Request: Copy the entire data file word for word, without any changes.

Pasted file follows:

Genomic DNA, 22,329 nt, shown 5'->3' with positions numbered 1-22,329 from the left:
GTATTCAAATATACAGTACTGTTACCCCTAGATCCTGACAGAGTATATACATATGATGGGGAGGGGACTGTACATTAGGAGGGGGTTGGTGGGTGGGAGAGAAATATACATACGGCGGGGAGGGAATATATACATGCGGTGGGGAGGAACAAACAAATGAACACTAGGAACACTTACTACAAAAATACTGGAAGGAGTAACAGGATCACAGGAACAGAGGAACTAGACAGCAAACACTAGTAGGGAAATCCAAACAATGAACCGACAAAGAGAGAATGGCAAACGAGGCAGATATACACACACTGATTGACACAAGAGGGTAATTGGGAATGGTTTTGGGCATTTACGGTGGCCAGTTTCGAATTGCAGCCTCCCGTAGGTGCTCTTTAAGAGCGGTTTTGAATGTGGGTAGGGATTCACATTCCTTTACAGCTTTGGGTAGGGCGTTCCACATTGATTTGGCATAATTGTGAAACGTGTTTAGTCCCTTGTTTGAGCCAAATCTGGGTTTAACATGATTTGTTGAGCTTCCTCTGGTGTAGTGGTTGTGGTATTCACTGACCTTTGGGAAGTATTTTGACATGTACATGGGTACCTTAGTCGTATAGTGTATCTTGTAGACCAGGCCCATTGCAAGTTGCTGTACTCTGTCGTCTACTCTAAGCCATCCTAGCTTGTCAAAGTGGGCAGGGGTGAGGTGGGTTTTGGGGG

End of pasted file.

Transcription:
Genomic DNA, 22,329 nt, shown 5'->3' with positions numbered 1-22,329 from the left:
GTATTCAAATATACAGTACTGTTACCCCTAGATCCTGACAGAGTATATACATATGATGGGGAGGGGACTGTACATTAGGAGGGGGTTGGTGGGTGGGAGAGAAATATACATACGGCGGGGAGGGAATATATACATGCGGTGGGGAGGAACAAACAAATGAACACTAGGAACACTTACTACAAAAATACTGGAAGGAGTAACAGGATCACAGGAACAGAGGAACTAGACAGCAAACACTAGTAGGGAAATCCAAACAATGAACCGACAAAGAGAGAATGGCAAACGAGGCAGATATACACACACTGATTGACACAAGAGGGTAATTGGGAATGGTTTTGGGCATTTACGGTGGCCAGTTTCGAATTGCAGCCTCCCGTAGGTGCTCTTTAAGAGCGGTTTTGAATGTGGGTAGGGATTCACATTCCTTTACAGCTTTGGGTAGGGCGTTCCACATTGATTTGGCATAATTGTGAAACGTGTTTAGTCCCTTGTTTGAGCCAAATCTGGGTTTAACATGATTTGTTGAGCTTCCTCTGGTGTAGTGGTTGTGGTATTCACTGACCTTTGGGAAGTATTTTGACATGTACATGGGTACCTTAGTCGTATAGTGTATCTTGTAGACCAGGCCCATTGCAAGTTGCTGTACTCTGTCGTCTACTCTAAGCCATCCTAGCTTGTCAAAGTGGGCAGGGGTGAGGTGGGTTTTGGGGG